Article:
tor·men·til (tôr´mən til´) n. a perennial subshrub native to temperate Eurasia (Potentilla erecta (L.) Raeusch., of the Rosaceae), growing from a stout woody rhizome which produces a red dye, and also compounds suitable as an astringent and a treatment for diarrhea; bloodroot; septfoil. [ME < F tormentille < Med.L tormentilla < tormentum tension, pressure, torment + -ill diminutive]
to·rose (tô´rōs) adj. of a cylindrical or ellipsoid body (such as a capsule or legume), sequentially swollen and constricted; lomentaceous; torulose. [< L torōsus < torus swelling + -osus prone to, possessing]
tor·u·lose (tôr´ū lōs) adj. of a cylindrical or ellipsoid body (such as a capsule or legume), sequentially swollen and constricted; lomentaceous; torose. [< L torulus small torus]
tract (trakt) n. 1 a large, but undefined, area of land, or of land and water. 2 an extent of time. [< L tractus drawing < trahere draw + -tus v. suffix for action]
trans·la·tor (trans lā´tər) n. a narrow strand of stigmatic secretions which connects pollinia to a corpusculum, in flowers of such familia as Apocynaceae and Asclepiadaceae, but not in Orchidaceae. [< LL translātor one who transfers a thing]
tree farm n. v. tree farmed, tree farm·ing. —n. a privately owned area in which trees are grown under a system of forest management. —v. to engage in the cultivation of a forest area specifically for the production of trees; to cultivate specific tree species in a defined terrain.
tri·col·pate (trī´kōl´pāt) adj. of angiosperm pollen, having or bearing three colpi, characteristic of many dicotyledon genera. [NL < L tri- three + LL colpus strike, hit]
tri·fid (trif´id or trī´fid) adj. split about midway into three lobes. [< L trīfidus divided into three, on pattern of bifid]
tri·gone (trī´gōn´) n. -go·nes (-gō´nēz). an area of thickened cell wall material where three or more cells adjoin, in many cases distinctive. [< F < L trigōnum triangle]
tris·ti·chous (tris´ti kəs) adj. bearing leaves in three rows evident along a stem or axis. [< Gk. trístichos τρίστιχος of three rows] —tris´ti·chous·ly, adv.
tri·to·ma (tri´tə mə) n. an annual or perennial herb bearing striking yellow to red flowering spikes (Kniphofia Moench, of the Asphodelaceae) native to Africa, and now cultivated elsewhere under many cultivars; poker plant. [< NL Tritoma Ker Gawl. (of the Liliaceae) < Gk. trítomos τρίτομος thrice-cut + L -a fem. sing. noun suffix]
trow·el (trou´əl) n. a small hand-held tool used to dig plants up by the roots, consisting of a curved shield-shaped scoop and a handle. [ME < OF truele < Med.L truella, alteration of L trulla scoop, dim. of L trua skimmer]
trul·late (trul´āt) adj. of leaf blades, having a quadrangular outline acute at base and apex, and with angled margins just proximal to the midpoint. [< L trulla trowel + -ātus provided with]
tu·bu·lin (tū´bū lin) n. a protein dimer, composed of two distinct subunits (often labelled as α- and β-), instrumental in the function of microtubules. [NL < L tubulus small pipe or tube + -ina noun suffix denoting organic substances or compounds]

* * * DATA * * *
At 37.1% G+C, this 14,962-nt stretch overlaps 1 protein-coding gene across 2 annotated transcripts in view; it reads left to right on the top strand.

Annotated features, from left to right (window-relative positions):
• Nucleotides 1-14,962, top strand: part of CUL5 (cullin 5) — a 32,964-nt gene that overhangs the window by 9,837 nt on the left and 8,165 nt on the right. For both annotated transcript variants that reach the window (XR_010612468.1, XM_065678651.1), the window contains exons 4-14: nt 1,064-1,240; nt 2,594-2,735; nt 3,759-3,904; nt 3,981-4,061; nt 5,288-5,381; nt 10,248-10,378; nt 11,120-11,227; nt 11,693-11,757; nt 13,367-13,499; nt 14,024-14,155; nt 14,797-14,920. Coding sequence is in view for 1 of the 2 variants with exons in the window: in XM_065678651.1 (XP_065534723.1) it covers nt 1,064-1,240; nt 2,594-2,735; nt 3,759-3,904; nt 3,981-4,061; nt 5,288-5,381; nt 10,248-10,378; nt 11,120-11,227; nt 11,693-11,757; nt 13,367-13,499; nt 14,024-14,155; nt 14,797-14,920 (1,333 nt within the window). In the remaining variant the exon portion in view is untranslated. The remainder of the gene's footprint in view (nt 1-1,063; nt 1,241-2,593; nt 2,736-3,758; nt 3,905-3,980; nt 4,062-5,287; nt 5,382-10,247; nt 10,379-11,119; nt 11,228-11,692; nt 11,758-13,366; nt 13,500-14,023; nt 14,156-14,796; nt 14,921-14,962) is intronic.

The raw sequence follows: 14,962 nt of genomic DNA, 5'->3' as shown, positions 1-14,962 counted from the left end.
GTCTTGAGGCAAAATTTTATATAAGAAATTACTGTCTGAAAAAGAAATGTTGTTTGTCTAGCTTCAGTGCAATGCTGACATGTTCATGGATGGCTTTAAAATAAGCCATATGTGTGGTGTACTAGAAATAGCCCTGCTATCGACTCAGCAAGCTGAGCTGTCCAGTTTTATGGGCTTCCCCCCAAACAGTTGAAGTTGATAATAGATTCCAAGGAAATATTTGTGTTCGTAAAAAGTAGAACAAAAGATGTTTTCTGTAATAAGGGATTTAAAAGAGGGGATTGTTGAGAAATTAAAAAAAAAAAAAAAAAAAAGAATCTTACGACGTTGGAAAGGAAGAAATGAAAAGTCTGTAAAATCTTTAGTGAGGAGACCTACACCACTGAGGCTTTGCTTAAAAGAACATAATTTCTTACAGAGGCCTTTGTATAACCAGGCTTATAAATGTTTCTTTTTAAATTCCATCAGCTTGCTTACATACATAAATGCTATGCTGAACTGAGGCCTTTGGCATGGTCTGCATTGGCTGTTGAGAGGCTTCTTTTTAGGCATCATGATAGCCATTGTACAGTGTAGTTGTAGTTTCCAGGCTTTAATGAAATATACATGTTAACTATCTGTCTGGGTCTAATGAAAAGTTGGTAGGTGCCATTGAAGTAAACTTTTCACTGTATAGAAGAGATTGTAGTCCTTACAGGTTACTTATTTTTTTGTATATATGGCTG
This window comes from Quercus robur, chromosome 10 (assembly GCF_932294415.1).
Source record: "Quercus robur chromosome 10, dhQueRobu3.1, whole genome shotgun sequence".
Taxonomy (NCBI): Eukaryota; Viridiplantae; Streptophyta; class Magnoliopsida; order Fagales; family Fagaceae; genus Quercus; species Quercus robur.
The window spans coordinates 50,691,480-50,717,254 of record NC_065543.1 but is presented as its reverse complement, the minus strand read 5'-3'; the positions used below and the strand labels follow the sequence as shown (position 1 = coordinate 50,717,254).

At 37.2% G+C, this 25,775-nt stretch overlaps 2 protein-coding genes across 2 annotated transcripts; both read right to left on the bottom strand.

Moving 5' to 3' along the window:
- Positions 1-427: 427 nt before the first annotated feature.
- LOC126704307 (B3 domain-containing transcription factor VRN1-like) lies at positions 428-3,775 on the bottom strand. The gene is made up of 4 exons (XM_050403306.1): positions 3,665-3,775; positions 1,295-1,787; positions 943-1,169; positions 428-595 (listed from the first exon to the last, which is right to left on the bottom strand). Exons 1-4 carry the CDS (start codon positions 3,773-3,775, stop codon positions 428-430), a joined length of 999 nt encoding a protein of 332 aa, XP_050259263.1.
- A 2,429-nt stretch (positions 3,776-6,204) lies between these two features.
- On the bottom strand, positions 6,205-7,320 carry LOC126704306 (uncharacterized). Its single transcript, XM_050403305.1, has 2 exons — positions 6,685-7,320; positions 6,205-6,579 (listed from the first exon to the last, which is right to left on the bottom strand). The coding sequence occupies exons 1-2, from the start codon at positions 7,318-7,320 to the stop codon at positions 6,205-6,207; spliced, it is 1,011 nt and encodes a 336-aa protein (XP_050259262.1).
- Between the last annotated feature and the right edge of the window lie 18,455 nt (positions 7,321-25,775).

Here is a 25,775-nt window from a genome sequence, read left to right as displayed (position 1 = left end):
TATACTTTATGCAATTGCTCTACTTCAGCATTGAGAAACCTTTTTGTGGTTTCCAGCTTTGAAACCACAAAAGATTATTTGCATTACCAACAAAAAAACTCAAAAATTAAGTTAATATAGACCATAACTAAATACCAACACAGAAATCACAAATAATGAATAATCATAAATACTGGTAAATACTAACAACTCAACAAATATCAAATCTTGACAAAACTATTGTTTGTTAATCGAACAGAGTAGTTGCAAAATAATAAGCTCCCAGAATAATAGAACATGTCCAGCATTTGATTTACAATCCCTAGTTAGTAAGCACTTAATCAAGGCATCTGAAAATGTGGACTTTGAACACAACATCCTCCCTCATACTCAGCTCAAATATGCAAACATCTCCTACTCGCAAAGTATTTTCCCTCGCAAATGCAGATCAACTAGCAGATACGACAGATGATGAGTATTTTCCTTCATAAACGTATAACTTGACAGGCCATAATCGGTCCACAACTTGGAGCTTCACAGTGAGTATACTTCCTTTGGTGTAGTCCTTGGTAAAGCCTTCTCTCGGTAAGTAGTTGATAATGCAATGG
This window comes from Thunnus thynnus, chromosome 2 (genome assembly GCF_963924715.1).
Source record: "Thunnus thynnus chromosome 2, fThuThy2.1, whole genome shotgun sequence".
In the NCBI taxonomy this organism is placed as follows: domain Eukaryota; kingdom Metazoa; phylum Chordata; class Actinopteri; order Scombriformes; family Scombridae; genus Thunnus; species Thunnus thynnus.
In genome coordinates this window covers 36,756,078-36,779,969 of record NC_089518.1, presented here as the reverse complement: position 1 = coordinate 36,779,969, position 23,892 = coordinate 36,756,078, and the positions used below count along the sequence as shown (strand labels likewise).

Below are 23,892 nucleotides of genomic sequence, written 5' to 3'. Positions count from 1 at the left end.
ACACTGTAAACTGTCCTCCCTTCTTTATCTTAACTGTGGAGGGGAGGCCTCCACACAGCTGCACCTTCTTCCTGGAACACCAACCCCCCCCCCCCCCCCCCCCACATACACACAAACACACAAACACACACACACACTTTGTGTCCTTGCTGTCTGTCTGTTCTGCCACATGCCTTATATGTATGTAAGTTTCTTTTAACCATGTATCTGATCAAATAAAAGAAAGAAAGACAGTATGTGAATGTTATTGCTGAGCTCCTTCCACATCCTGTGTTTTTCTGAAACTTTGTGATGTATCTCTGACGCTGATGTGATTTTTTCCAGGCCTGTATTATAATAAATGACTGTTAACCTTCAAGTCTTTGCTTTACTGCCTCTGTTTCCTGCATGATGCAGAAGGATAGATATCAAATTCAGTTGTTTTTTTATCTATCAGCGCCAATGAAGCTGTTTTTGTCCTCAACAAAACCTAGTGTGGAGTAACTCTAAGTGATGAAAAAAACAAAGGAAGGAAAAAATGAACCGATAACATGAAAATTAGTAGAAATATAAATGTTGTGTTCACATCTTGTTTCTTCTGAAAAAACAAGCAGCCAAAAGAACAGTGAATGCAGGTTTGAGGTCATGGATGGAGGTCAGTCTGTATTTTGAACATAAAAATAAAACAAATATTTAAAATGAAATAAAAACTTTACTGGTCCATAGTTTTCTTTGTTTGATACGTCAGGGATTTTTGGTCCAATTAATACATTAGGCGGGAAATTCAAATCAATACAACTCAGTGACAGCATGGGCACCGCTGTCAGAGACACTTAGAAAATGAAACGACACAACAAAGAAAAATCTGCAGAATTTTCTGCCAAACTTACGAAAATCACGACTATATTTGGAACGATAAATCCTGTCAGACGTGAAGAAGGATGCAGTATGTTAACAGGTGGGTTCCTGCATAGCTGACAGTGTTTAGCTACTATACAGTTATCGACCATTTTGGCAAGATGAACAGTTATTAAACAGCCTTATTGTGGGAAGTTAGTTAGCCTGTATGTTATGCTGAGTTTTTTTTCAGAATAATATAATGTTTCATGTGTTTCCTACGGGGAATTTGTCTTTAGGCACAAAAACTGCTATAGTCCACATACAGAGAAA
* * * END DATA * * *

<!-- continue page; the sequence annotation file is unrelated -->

tul·si (tol´sē) n. an herb used as an herbal tea (Ocimum sanctum L., of the Lamiaceae), cosmopolitan in suitable tropical habitats; holy basil. [< Hindi tūlsī]
tum·mock (təm´ək) n. hillock. [< ScGael tom hillock + ME -ock dim. suffix]
tump (təmp) n. Brit. 1 a clump of trees, shrubs, or grass. 2 a small rounded hill; hummock. [cf. E tomb < L tomba < Gk. tymbos τύμβος tomb, tumulus]
tur·pen·tine (tėr´pən tīn´) n. 1 an oleoresin naturally produced by certain trees, particularly pines, and distilled to produce oil of turpentine and rosin. 2 oil of turpentine, a volatile compound much used in liniments and paints (C₁₀H₁₆). 3 Rare. turpentine tree. [ME < OF ter(e)bentine < L ter(e)binthina resina resin of the turpentine tree]
turpentine tree n. any of a variety of unrelated trees, among them the Mediterranean Pistacia terebinthus L. and P. palaestina Boiss. (both of the Anacardiaceae), as well as many conifers, particularly within genus Pinus L. (of the Pinaceae), all of which may serve as sources of turpentine.
tur·tle·head (tėr´təl hed´) n. any plant of a North American herbaceous genus (Chelone L., of the Scrophulariaceae), bearing spikes of purple or white bilabiate flowers said to resemble the head of a turtle; snakehead. [descriptive of the appearance of the flower]
tus·si·la·go (tus´ə lä´gō) n. an herbaceous, and invasive, perennial ruderal (Tussilago farfara L., of the Asteraceae), native to temperate Europe and Asia and now present in the Americas; coltsfoot. It is known to be an effective treatment (as tea or syrup) of respiratory infections, as well as in several other complaints, but contains tumorigenic pyrrolizidine alkaloids which may have adverse effects upon the liver, except in the cv. Wien, developed in Austria. It bears early flowers similar to the later dandelion, and ovate leaves much later. [< L tussis a cough + -agō induce]